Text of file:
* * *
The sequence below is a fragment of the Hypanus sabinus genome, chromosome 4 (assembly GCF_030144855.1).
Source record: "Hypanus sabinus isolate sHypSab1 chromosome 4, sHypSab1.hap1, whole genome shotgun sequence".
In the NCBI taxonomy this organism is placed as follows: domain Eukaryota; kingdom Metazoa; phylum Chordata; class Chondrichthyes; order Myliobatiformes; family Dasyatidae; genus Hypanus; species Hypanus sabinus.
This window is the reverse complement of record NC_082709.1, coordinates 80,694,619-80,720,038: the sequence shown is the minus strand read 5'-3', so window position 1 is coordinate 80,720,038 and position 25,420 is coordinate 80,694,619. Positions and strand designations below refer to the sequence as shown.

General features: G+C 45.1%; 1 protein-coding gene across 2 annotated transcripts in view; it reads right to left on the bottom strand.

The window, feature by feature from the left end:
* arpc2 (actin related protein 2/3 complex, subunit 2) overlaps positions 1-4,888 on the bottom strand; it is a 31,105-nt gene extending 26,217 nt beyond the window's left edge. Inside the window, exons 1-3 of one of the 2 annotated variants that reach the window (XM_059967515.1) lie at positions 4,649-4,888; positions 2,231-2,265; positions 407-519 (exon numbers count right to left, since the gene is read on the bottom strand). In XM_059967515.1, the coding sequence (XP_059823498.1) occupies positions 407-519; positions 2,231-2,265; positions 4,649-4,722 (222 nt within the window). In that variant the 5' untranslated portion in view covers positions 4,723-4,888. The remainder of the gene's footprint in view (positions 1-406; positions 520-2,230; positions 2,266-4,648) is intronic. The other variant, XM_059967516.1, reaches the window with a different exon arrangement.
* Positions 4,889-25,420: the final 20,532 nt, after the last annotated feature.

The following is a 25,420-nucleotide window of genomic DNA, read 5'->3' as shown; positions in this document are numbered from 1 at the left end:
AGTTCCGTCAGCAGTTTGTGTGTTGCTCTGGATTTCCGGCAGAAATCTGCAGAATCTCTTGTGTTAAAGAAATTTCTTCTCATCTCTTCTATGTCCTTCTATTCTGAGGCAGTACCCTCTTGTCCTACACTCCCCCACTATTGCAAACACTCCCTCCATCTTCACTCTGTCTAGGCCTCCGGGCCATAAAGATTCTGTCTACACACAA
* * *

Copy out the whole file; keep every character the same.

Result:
The sequence below is a fragment of the Hypanus sabinus genome, chromosome 4 (assembly GCF_030144855.1).
Source record: "Hypanus sabinus isolate sHypSab1 chromosome 4, sHypSab1.hap1, whole genome shotgun sequence".
In the NCBI taxonomy this organism is placed as follows: domain Eukaryota; kingdom Metazoa; phylum Chordata; class Chondrichthyes; order Myliobatiformes; family Dasyatidae; genus Hypanus; species Hypanus sabinus.
This window is the reverse complement of record NC_082709.1, coordinates 80,694,619-80,720,038: the sequence shown is the minus strand read 5'-3', so window position 1 is coordinate 80,720,038 and position 25,420 is coordinate 80,694,619. Positions and strand designations below refer to the sequence as shown.

General features: G+C 45.1%; 1 protein-coding gene across 2 annotated transcripts in view; it reads right to left on the bottom strand.

The window, feature by feature from the left end:
* arpc2 (actin related protein 2/3 complex, subunit 2) overlaps positions 1-4,888 on the bottom strand; it is a 31,105-nt gene extending 26,217 nt beyond the window's left edge. Inside the window, exons 1-3 of one of the 2 annotated variants that reach the window (XM_059967515.1) lie at positions 4,649-4,888; positions 2,231-2,265; positions 407-519 (exon numbers count right to left, since the gene is read on the bottom strand). In XM_059967515.1, the coding sequence (XP_059823498.1) occupies positions 407-519; positions 2,231-2,265; positions 4,649-4,722 (222 nt within the window). In that variant the 5' untranslated portion in view covers positions 4,723-4,888. The remainder of the gene's footprint in view (positions 1-406; positions 520-2,230; positions 2,266-4,648) is intronic. The other variant, XM_059967516.1, reaches the window with a different exon arrangement.
* Positions 4,889-25,420: the final 20,532 nt, after the last annotated feature.

The following is a 25,420-nucleotide window of genomic DNA, read 5'->3' as shown; positions in this document are numbered from 1 at the left end:
AGTTCCGTCAGCAGTTTGTGTGTTGCTCTGGATTTCCGGCAGAAATCTGCAGAATCTCTTGTGTTAAAGAAATTTCTTCTCATCTCTTCTATGTCCTTCTATTCTGAGGCAGTACCCTCTTGTCCTACACTCCCCCACTATTGCAAACACTCCCTCCATCTTCACTCTGTCTAGGCCTCCGGGCCATAAAGATTCTGTCTACACACAA